Tuesday, March 23, 2010



Want an easy, fun way to decorate your Easter eggs this year?


Eggs, hard-boiled, boiled in a saucepan of water with 1 tbsp of vinegar added
or blown eggs
food coloring in assorted colors
paper towels
plastic wrap
old shirt or apron


This is such an easy way to make tie dyed Easter eggs - and very pretty too.

Boil your eggs or blow the eggs out if you wish to keep them permanently.

To blow out an egg:
Poke a small hole in each end of the egg. Use a long needle or skewer to break the yoke. Hold the egg over a bowl and blow hard through one hole until the egg has emptied out of the shell. Rinse with water, let dry, and decorate.

To Tie Die Eggs:
Take a paper towel and dampen the towel with water and vinegar, making sure it is just damp.
Place a piece of plastic wrap under the paper towel.
Drip small drops of food coloring onto the paper towel. Allow colors to drop next to each other so they bleed slightly together. Make sure there is enough area with food color to cover egg.
Wrap an egg in the paper towel and the plastic wrap. The longer you keep the egg in the brighter the egg will get.
Repeat until all your eggs are tie dyed. Every one will be different, but all of them will be pretty.
By Twila Lenoir


The most beautiful dyes for Easter eggs come from foodstuff you probably already have in your kitchen. The colors are very unusual -- gentle, earthy, soft, and very vibrant, without being harsh like the artificial dyes.

To color these eggs, you boil the eggs with the dyestuff, rather than boiling the eggs separately and then dying them.

Put raw, white-shelled, organically-raised eggs in a single layer in a pan. Cover with cold water. Add a little more than a teaspoon of white vinegar. Add the natural dyestuff for the color you want your eggs to be. (The more eggs you are dying at a time, the more dye you will need to use, and the more dye you use, the darker the color will be.)

Bring water to a boil, then reduce heat and simmer for 15 minutes.

Quickly check the eggs for color by removing them from the dye liquid with a slotted spoon.

If the color is as desired, pour off the hot dye liquid and rinse the eggs immediately in cold water to stop the eggs from cooking. Continue to change the water until it stays cool in the pot because the eggs are no longer releasing heat. Drain and allow eggs to cool in the refrigerator.

If you wish a deeper color, strain the hot dye liquid into a container, then rinse the eggs immediately in cold water to stop them from cooking. Continue to change the water until it stays cool in the pot because the eggs are no longer releasing heat. Drain the last of the cold water, then cover the eggs with the strained dye liquid. Add more water if necessary so that the eggs are completely covered. Put into the refrigerator immediately and keep eggs in the refrigerator until the desired shade is achieved. Overnight is good. Longer than about twelve hours some of the colors just get muddier instead of deeper, and the lighter shades are more vibrant.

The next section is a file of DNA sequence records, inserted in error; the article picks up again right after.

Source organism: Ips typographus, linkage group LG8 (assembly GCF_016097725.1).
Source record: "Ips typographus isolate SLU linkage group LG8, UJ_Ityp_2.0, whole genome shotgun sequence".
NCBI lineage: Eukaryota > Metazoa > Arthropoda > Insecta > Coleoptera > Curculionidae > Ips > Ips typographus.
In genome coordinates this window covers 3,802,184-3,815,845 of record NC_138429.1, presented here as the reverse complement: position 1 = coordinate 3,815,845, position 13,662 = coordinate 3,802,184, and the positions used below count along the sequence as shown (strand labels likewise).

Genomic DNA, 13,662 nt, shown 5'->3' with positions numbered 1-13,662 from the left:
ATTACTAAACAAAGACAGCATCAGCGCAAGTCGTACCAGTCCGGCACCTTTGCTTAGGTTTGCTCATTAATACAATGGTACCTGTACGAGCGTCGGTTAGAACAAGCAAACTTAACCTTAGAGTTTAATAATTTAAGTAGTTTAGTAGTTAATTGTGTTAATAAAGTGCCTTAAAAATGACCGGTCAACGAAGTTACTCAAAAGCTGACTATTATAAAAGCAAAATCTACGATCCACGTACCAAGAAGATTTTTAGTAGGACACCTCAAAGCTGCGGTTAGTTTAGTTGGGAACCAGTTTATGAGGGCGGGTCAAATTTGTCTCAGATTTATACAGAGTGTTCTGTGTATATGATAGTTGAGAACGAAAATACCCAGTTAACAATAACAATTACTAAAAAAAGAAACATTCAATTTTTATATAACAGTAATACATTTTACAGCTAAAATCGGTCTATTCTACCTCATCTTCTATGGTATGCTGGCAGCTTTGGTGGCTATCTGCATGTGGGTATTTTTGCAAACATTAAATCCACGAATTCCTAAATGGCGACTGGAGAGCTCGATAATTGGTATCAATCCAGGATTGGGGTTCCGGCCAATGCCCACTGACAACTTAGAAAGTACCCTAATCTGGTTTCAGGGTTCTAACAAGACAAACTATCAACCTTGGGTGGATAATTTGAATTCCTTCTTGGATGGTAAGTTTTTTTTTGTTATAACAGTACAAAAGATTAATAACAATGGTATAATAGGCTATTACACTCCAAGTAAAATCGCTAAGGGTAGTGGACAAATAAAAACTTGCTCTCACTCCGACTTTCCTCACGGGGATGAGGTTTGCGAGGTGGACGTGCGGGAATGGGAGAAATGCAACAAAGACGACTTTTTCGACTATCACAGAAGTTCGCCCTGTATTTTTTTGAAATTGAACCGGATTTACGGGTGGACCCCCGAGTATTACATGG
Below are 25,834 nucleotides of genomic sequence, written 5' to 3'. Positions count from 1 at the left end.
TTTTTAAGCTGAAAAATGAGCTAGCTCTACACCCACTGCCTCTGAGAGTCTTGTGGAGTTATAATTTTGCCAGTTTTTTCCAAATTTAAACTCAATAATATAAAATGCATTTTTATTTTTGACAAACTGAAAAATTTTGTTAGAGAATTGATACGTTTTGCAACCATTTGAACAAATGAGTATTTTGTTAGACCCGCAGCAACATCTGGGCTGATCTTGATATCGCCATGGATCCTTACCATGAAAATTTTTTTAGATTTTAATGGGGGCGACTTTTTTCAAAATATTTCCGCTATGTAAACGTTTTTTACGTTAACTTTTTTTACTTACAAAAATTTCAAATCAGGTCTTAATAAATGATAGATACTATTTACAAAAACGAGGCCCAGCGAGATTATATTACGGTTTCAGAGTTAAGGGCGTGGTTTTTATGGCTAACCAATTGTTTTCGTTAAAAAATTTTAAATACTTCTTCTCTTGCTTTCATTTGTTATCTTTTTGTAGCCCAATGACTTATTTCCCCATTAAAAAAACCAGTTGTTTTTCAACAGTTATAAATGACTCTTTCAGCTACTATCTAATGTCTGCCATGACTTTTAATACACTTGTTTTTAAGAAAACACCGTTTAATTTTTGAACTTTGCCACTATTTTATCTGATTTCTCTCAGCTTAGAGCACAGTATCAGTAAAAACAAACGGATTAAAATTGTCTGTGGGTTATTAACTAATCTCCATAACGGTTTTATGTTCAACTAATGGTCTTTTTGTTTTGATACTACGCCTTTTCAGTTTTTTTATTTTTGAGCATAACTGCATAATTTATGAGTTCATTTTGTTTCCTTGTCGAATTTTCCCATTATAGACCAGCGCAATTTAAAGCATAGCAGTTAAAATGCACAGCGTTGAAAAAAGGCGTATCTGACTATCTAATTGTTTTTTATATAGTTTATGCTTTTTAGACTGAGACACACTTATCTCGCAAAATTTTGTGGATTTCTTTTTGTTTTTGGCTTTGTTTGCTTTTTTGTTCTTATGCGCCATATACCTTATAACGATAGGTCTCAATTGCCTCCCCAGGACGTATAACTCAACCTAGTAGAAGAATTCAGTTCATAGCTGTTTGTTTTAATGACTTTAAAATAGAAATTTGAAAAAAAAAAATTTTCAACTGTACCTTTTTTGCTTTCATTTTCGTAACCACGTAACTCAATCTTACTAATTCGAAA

Try these foods to dye your eggs:
Red - Pink -- lots of red onion skins, cranberry juice, or frozen raspberries.
Orange -- Yellow onion skins
Brown -- Red beet skins or grape juice (produces a beautiful sparkling tan), coffee.
Yellow -- Saffron, tumeric or cumin, orange or lemon peels, or celery seed.
Green -- spinach, or carrot tops and peels from Yellow Delicious apples for a yellow-green.
Blue -- Red cabbage leaves make the most incredible robin's-egg blue.
Deep Purple -- Red wine makes a beautiful burgundy color

Tips for successful results:
Use filtered or distilled water. Chlorine and other chemicals will work against the dye, making it less intense. Buy distilled water or use your own filtered water.

For deeper colors, use more dyestuff or let the eggs soak longer. For even coverage, cook eggs in a pot large enough to hold enough water and dyestuff to completely cover the eggs, even after some of the liquid has evaporated during the 15 minute of boiling.

Again, for even coverage, if you continue to soak the eggs in the refrigerator after cooking, make sure the eggs are completely covered with the dye liquid. Blot the eggs dry or allow them to air dry, as for some colors the dye will rub off while still wet. On the other hand, if you wish to make a white pattern on the egg, you can rub off some of the dye for some colors immediately after cooking.

Make sure eggs of different colors are completely dry before piling them up in a bowl together, as wet dye from one egg can transfer to another.
By Debra Lynn Dadd


This method of decorating Easter eggs is very messy - but lots of fun! Just to be sure to wear an apron and spread lots of newspaper around your work surface to catch the flying paint.


hard boiled eggs
egg dye
tempra, watercolor or craft paint or food coloring
old toothbrush
Speckled Eggs


If you want to begin with colored eggs, then dye the eggs using commercial egg dye or natural egg dye.
Spread newspaper over your work surface. It's also a good idea to protect the front of your clothes with an apron or smock.
Dip the toothbrush in a small amount of paint or dye in a contrasting color.
Run your finger or thumb over the top of the toothbrush bristles to splatter the eggs with small drops of color.

Variations: You can wash the toothbrush and use a second or third color to make speckled eggs with lots of different colors.
by Jane Lake

For more crafts like these check out All Free Crafts


Suzanne said...

WOW!! These eggs turned out so awesome Sue!
I love all your posts... I sooo look forward to reading them . Thanks so much!

Anonymous said...

I want to thank you for this because I actually did this last Easter and I like the results.
hope chests

Dee said...

where are you? You have not posted in quite awhile. I hope everything is okay.

Jonthy said...

Are you okay. We miss your blogs. Love and hugs,